- Handle wrapping material – leather thong and 550 parachute cord are popular for this but you can use anything you want to make the handle more comfortable
- Self adhesive velcro (the loop side) to protect the arrow rest if you include one in your design
- Heat gun – the type commonly used for stripping wallpaper
- Flat File
- Rat tail or chainsaw file
- Permanent marker
Cut your pipe to size (in this case 64 inches) and mark the centre point with a marker. Then mark a point 4 inches each side of the centre point – this is your handle area. Finish your measurements with a mark 6 inches in from each end which is where you will add in the recurve later.
Start heating one of the limbs with even strokes of the heat gun turning a quarter turn after each up and down stroke so you heat the whole circumference of the pipe. Be careful not to burn the pipe as this may cause it to fail when finished. You can check progress by squeezing the pipe but use a cloth or heat mat as it will be very hot. Softening can take up to 10 minutes.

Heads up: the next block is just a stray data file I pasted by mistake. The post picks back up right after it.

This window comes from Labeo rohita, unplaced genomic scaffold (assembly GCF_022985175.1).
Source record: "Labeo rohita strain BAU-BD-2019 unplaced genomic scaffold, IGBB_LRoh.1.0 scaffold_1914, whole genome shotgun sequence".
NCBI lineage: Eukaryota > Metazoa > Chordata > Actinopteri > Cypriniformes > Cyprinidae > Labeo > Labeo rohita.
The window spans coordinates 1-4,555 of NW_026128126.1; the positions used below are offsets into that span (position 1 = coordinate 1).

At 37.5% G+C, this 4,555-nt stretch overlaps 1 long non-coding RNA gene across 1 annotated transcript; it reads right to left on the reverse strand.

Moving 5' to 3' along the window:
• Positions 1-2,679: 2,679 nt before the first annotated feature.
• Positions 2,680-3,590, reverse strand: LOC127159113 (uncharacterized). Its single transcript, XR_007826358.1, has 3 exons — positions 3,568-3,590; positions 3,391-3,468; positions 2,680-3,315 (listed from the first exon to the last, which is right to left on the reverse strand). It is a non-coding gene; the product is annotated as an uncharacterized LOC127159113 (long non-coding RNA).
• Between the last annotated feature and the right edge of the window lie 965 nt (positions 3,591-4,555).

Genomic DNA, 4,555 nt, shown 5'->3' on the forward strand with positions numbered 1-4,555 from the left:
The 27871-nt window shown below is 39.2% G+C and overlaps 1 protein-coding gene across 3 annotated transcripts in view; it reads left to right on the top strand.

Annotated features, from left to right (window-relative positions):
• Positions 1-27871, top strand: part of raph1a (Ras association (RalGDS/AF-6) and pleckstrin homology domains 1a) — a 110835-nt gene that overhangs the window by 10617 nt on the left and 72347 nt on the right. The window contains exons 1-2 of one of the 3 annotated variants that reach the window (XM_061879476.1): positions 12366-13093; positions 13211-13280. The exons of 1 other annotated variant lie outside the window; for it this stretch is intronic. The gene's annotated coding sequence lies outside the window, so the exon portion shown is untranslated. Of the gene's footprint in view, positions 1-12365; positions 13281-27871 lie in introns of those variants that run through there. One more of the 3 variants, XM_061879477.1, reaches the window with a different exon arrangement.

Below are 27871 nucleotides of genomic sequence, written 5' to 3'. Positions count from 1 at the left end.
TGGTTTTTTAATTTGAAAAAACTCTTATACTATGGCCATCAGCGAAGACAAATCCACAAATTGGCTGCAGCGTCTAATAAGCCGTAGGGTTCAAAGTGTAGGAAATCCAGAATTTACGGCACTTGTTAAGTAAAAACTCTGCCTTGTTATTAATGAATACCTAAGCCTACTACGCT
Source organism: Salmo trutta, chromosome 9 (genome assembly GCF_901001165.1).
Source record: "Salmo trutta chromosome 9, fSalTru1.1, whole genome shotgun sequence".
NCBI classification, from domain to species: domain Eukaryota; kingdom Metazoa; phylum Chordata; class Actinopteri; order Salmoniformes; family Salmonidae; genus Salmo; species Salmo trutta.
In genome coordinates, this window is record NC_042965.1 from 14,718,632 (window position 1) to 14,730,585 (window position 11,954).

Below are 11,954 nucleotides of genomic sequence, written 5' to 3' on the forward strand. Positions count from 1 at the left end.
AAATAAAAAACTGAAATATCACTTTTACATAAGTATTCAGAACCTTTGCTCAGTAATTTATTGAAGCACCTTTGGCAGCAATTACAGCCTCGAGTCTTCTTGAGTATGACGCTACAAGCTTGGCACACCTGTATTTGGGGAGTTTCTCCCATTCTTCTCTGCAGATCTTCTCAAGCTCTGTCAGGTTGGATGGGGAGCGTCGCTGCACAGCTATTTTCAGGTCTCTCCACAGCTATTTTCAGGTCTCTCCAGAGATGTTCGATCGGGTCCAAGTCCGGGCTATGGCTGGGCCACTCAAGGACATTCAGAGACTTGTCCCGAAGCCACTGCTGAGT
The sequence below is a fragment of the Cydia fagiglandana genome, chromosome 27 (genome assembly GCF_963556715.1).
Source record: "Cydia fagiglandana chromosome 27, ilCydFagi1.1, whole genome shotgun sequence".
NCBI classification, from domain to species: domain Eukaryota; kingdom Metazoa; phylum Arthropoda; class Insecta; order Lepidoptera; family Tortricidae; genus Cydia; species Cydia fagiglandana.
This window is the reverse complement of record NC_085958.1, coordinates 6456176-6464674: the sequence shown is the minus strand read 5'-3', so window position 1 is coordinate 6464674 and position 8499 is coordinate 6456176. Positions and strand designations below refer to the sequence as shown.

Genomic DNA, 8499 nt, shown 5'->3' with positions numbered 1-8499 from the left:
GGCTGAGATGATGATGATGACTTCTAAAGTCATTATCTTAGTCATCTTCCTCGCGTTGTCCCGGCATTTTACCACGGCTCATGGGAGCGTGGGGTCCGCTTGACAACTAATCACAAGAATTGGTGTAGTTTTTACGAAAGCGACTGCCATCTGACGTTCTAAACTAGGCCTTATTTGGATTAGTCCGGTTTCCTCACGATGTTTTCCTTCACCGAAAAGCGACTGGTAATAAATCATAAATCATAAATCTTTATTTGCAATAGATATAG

When the pipe has softened uniformly and is easily manipulated transfer it to a flat surface and place the flattening jig over the limb with the spacer end lined up with the 4 inch from centre mark and pipe aligned so that the other end is completely flattened as shown below. Depending on the length of your limb you may need to rest the pipe on another piece of wood to allow for complete flattening at the end.
Flattening a heated bow limb in the jig
Apply pressure to the jig evenly along the length of the softened pipe which you can do with clamps or your own body weight. Keep the pressure on until the pipe becomes rigid in its new shape – no more than a couple of minutes. Remove the pipe and check for a nice even taper. Do the same to the other limb ensuring that it remains in line with the other side. Check for even taper on both sides and adjust by re-heating and re-flattening if there is a significant difference.
When cooled check that the limbs are bending at the same rate by holding the ends and pulling or pushing them down with the centre point supported. If one side is bending more than the other it is weaker so you can either re-heat it to make it thicker or make the other side thinner to even them out. It is not vital that they are absolutely perfect but get them as close as you can as it can affect performance and accuracy if it is too far out. The stronger limb will be the lower one so, when you are happy with the flex, mark your top and bottom limbs.